I am stuck, having been there and seen the mental attitude, the mindset. It is the mindset that scares me because I do not see it changing; I do not see it budging. I can see it diminishing somewhat, but I will tell you, it is rock solid. I should like to be optimistic, I should like to think that something is going to happen, but it may well extend 20 years, and even then they are going to protect it because it is what they want; it is called a cultural thing. How do you resolve that? Do you ask for a complete de-coupling, and suggest that if they are going to support their farmer he be paid directly?

Again, when I was in Europe I met a dairy farmer from New Zealand, I believe. He was a fairly large dairy farmer who had been to Sweden and had talked to a dairy farmer there who farmed at an elevation of 3,500 feet. The size of his herd was around 18 cows. He was subsidized by the community to the tune of about $20,000 a year. They wrote him a cheque for $20,000 to stay there. That is a cultural thing.

We cannot possibly afford that; we do not have the population base for it. Is your view therefore the same as mine, that this is going to take time? How can we sit and say we are going to go boom, boom, boom, when we realize the enormity of this cultural mindset?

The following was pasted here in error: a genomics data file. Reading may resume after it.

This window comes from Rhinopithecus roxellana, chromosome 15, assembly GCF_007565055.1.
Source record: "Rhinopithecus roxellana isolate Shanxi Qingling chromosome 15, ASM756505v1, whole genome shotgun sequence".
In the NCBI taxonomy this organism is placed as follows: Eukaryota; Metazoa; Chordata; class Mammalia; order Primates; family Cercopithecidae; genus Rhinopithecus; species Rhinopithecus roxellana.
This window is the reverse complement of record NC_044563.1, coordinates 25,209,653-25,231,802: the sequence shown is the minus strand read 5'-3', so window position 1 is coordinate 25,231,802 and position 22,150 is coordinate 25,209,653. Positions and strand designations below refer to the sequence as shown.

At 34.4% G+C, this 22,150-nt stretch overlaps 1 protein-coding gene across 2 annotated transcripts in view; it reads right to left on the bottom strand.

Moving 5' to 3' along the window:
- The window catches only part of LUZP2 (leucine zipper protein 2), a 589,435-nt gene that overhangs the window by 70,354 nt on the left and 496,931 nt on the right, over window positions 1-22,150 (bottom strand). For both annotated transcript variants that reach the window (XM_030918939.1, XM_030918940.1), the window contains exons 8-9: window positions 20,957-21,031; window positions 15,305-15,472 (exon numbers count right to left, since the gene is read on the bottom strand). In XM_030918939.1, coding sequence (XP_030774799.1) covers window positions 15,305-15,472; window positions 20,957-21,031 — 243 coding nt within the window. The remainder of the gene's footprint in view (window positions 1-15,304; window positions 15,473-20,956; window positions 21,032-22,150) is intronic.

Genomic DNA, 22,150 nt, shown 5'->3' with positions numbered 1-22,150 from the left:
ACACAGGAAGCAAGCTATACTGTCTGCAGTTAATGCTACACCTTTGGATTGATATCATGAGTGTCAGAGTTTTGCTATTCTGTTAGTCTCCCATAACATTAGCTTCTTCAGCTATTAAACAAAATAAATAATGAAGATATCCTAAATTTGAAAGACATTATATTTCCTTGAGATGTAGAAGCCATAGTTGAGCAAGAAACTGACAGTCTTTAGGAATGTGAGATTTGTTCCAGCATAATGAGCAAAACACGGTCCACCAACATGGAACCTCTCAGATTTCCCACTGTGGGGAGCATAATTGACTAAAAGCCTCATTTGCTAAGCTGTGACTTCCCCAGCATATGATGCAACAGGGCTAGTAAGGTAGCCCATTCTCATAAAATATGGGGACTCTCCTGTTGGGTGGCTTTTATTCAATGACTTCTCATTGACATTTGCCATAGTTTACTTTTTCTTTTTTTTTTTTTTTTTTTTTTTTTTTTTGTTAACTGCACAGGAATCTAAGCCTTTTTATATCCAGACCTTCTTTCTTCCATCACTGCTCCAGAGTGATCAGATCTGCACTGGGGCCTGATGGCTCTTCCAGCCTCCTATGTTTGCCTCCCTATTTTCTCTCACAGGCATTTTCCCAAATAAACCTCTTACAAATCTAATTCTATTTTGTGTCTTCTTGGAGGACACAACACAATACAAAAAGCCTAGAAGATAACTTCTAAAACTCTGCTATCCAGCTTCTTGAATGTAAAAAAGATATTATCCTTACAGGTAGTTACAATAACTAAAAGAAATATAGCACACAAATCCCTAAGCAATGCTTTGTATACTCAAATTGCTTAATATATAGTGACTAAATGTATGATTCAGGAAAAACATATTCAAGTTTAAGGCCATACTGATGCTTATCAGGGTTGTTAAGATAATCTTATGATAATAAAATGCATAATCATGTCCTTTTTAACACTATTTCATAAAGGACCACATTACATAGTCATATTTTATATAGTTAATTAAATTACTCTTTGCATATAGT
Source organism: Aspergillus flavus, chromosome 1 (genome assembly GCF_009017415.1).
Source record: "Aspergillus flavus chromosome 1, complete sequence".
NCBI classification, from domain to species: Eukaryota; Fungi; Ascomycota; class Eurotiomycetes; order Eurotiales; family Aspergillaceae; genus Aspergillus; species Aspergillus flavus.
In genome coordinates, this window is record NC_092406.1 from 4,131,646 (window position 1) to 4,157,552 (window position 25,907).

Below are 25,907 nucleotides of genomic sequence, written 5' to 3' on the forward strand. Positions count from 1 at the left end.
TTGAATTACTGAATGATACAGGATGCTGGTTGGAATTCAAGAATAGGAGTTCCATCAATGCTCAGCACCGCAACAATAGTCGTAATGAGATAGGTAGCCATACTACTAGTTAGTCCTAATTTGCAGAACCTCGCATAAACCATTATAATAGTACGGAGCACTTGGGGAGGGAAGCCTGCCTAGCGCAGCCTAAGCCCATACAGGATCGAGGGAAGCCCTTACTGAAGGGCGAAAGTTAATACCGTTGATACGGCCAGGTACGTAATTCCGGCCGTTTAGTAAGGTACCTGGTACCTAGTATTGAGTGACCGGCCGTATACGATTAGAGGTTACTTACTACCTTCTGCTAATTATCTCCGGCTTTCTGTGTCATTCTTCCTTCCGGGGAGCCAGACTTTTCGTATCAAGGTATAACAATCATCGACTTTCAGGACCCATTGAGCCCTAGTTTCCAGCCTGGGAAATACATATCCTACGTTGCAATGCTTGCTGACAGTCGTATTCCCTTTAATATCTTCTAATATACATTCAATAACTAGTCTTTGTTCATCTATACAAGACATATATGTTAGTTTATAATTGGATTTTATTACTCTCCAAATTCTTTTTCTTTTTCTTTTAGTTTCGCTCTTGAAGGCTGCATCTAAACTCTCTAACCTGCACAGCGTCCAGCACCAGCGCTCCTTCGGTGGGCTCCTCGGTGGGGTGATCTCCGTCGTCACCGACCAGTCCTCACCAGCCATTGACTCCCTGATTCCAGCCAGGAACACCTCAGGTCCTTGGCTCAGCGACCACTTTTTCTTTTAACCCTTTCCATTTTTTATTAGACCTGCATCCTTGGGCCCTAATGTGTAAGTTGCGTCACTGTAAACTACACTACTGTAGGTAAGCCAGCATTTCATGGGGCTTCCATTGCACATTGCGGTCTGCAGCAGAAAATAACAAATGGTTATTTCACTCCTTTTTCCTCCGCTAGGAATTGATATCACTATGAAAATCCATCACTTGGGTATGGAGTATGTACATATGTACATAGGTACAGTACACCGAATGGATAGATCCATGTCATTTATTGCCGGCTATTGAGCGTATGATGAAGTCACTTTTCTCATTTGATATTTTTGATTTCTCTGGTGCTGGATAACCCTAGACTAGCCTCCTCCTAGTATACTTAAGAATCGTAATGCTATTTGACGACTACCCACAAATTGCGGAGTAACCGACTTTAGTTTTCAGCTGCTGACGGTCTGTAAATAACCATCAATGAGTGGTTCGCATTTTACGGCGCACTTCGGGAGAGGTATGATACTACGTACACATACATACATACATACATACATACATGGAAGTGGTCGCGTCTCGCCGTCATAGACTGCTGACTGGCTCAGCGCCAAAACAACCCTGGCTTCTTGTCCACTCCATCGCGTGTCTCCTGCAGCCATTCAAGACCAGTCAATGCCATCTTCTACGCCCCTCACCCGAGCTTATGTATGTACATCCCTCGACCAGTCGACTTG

Mr. Broeska: I think that there are probably a couple of answers, or at least some different facets in answering your question on subsidies. Senator Stratton and Senator Spivak, I think that we were coming up to the same issue on subsidies.

The key issue of course is the level to which national policy supports the producer's way of life and supports agriculture in terms of a living. Senator Stratton nailed that word "de-coupling" that we have used and that has been used significantly throughout the last round and that continues to be used today.

The WTO, which is a trade rules or trade discipline organization, has not tried to eliminate or annihilate agricultural subsidies. It has merely tried to establish some rules for governing the use of those subsidies. Governments will continue forever to subsidize agriculture to maintain a way of life. The issue in the WTO is whether or not the use of those subsidies to producers or to processors, or to whatever level of the agriculture industry, affect trade. We try to put rules around subsidies so that they do not affect efficient producers in other regions of the globe who have comparative advantages or levels of efficiency that allow them to export at what would be termed fair commercial prices.

I see it as an ongoing debate; I do not think that it will end with this round. I think the Uruguay Round was momentous in that agriculture finally came into an international rule-making body and that the green box, blue box and amber box anti-dumping provisions were established. I do not think that it is going to end with this round; I think it is going to be continuous.